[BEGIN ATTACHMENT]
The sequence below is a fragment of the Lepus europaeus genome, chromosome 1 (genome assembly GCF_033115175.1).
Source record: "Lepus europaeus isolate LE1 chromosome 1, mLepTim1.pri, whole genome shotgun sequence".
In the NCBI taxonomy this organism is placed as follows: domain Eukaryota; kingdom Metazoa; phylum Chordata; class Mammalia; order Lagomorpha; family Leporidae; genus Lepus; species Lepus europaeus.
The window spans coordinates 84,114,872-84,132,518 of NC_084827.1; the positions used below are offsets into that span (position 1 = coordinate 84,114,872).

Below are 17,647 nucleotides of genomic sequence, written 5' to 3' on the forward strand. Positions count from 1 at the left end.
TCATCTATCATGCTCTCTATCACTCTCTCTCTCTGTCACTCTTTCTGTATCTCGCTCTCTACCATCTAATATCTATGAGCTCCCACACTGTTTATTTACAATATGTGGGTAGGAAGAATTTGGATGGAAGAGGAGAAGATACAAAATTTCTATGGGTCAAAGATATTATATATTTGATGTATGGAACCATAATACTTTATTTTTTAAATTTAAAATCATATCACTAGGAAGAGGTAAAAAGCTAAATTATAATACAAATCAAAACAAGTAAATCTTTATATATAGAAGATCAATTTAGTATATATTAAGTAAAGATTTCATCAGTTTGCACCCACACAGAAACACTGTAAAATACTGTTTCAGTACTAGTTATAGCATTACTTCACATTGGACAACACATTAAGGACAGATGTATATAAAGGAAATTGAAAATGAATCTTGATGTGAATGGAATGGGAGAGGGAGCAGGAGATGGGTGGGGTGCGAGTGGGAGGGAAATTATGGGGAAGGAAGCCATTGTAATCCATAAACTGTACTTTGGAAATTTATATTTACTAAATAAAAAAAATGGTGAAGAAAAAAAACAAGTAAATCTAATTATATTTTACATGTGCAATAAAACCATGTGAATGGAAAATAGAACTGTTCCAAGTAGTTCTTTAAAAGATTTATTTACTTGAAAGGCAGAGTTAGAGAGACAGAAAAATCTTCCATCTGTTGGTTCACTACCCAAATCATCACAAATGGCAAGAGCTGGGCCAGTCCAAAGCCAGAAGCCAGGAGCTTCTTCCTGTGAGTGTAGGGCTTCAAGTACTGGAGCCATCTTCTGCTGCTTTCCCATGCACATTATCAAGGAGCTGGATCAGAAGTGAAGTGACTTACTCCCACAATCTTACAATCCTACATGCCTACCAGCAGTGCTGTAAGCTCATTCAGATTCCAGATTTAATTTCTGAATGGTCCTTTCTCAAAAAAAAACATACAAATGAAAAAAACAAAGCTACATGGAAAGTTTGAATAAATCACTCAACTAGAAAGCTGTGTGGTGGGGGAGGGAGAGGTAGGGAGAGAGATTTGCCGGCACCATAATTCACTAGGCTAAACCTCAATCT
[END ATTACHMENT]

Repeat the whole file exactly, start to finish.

The sequence below is a fragment of the Lepus europaeus genome, chromosome 1 (genome assembly GCF_033115175.1).
Source record: "Lepus europaeus isolate LE1 chromosome 1, mLepTim1.pri, whole genome shotgun sequence".
In the NCBI taxonomy this organism is placed as follows: domain Eukaryota; kingdom Metazoa; phylum Chordata; class Mammalia; order Lagomorpha; family Leporidae; genus Lepus; species Lepus europaeus.
The window spans coordinates 84,114,872-84,132,518 of NC_084827.1; the positions used below are offsets into that span (position 1 = coordinate 84,114,872).

Below are 17,647 nucleotides of genomic sequence, written 5' to 3' on the forward strand. Positions count from 1 at the left end.
TCATCTATCATGCTCTCTATCACTCTCTCTCTCTGTCACTCTTTCTGTATCTCGCTCTCTACCATCTAATATCTATGAGCTCCCACACTGTTTATTTACAATATGTGGGTAGGAAGAATTTGGATGGAAGAGGAGAAGATACAAAATTTCTATGGGTCAAAGATATTATATATTTGATGTATGGAACCATAATACTTTATTTTTTAAATTTAAAATCATATCACTAGGAAGAGGTAAAAAGCTAAATTATAATACAAATCAAAACAAGTAAATCTTTATATATAGAAGATCAATTTAGTATATATTAAGTAAAGATTTCATCAGTTTGCACCCACACAGAAACACTGTAAAATACTGTTTCAGTACTAGTTATAGCATTACTTCACATTGGACAACACATTAAGGACAGATGTATATAAAGGAAATTGAAAATGAATCTTGATGTGAATGGAATGGGAGAGGGAGCAGGAGATGGGTGGGGTGCGAGTGGGAGGGAAATTATGGGGAAGGAAGCCATTGTAATCCATAAACTGTACTTTGGAAATTTATATTTACTAAATAAAAAAAATGGTGAAGAAAAAAAACAAGTAAATCTAATTATATTTTACATGTGCAATAAAACCATGTGAATGGAAAATAGAACTGTTCCAAGTAGTTCTTTAAAAGATTTATTTACTTGAAAGGCAGAGTTAGAGAGACAGAAAAATCTTCCATCTGTTGGTTCACTACCCAAATCATCACAAATGGCAAGAGCTGGGCCAGTCCAAAGCCAGAAGCCAGGAGCTTCTTCCTGTGAGTGTAGGGCTTCAAGTACTGGAGCCATCTTCTGCTGCTTTCCCATGCACATTATCAAGGAGCTGGATCAGAAGTGAAGTGACTTACTCCCACAATCTTACAATCCTACATGCCTACCAGCAGTGCTGTAAGCTCATTCAGATTCCAGATTTAATTTCTGAATGGTCCTTTCTCAAAAAAAAACATACAAATGAAAAAAACAAAGCTACATGGAAAGTTTGAATAAATCACTCAACTAGAAAGCTGTGTGGTGGGGGAGGGAGAGGTAGGGAGAGAGATTTGCCGGCACCATAATTCACTAGGCTAAACCTCAATCT